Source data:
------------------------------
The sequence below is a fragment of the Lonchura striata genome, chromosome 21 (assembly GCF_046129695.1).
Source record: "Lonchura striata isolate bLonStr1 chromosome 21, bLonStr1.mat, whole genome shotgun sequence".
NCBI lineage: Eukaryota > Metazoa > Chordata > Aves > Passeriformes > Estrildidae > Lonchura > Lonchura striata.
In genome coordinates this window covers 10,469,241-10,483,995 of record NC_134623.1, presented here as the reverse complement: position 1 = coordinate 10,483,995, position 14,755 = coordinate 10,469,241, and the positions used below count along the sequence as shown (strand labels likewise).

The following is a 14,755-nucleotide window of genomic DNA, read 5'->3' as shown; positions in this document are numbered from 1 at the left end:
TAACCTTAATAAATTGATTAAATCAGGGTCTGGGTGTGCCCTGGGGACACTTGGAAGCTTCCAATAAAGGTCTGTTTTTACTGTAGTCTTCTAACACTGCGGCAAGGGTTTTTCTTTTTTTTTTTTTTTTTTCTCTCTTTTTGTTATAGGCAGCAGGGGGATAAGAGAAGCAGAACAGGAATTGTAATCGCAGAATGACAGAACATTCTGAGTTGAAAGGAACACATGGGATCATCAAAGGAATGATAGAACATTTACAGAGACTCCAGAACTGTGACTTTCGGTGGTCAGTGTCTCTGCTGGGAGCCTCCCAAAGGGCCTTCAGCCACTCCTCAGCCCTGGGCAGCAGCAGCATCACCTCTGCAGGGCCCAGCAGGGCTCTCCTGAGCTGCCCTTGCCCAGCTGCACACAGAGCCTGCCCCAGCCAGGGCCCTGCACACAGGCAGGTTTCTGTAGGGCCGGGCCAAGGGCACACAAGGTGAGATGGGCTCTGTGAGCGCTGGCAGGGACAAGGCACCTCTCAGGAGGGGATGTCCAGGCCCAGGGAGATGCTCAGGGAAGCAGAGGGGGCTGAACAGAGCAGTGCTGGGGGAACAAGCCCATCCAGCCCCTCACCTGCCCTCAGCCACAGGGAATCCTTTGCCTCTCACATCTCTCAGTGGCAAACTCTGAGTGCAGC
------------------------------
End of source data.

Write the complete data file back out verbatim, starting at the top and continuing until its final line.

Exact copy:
The sequence below is a fragment of the Lonchura striata genome, chromosome 21 (assembly GCF_046129695.1).
Source record: "Lonchura striata isolate bLonStr1 chromosome 21, bLonStr1.mat, whole genome shotgun sequence".
NCBI lineage: Eukaryota > Metazoa > Chordata > Aves > Passeriformes > Estrildidae > Lonchura > Lonchura striata.
In genome coordinates this window covers 10,469,241-10,483,995 of record NC_134623.1, presented here as the reverse complement: position 1 = coordinate 10,483,995, position 14,755 = coordinate 10,469,241, and the positions used below count along the sequence as shown (strand labels likewise).

The following is a 14,755-nucleotide window of genomic DNA, read 5'->3' as shown; positions in this document are numbered from 1 at the left end:
TAACCTTAATAAATTGATTAAATCAGGGTCTGGGTGTGCCCTGGGGACACTTGGAAGCTTCCAATAAAGGTCTGTTTTTACTGTAGTCTTCTAACACTGCGGCAAGGGTTTTTCTTTTTTTTTTTTTTTTTTCTCTCTTTTTGTTATAGGCAGCAGGGGGATAAGAGAAGCAGAACAGGAATTGTAATCGCAGAATGACAGAACATTCTGAGTTGAAAGGAACACATGGGATCATCAAAGGAATGATAGAACATTTACAGAGACTCCAGAACTGTGACTTTCGGTGGTCAGTGTCTCTGCTGGGAGCCTCCCAAAGGGCCTTCAGCCACTCCTCAGCCCTGGGCAGCAGCAGCATCACCTCTGCAGGGCCCAGCAGGGCTCTCCTGAGCTGCCCTTGCCCAGCTGCACACAGAGCCTGCCCCAGCCAGGGCCCTGCACACAGGCAGGTTTCTGTAGGGCCGGGCCAAGGGCACACAAGGTGAGATGGGCTCTGTGAGCGCTGGCAGGGACAAGGCACCTCTCAGGAGGGGATGTCCAGGCCCAGGGAGATGCTCAGGGAAGCAGAGGGGGCTGAACAGAGCAGTGCTGGGGGAACAAGCCCATCCAGCCCCTCACCTGCCCTCAGCCACAGGGAATCCTTTGCCTCTCACATCTCTCAGTGGCAAACTCTGAGTGCAGC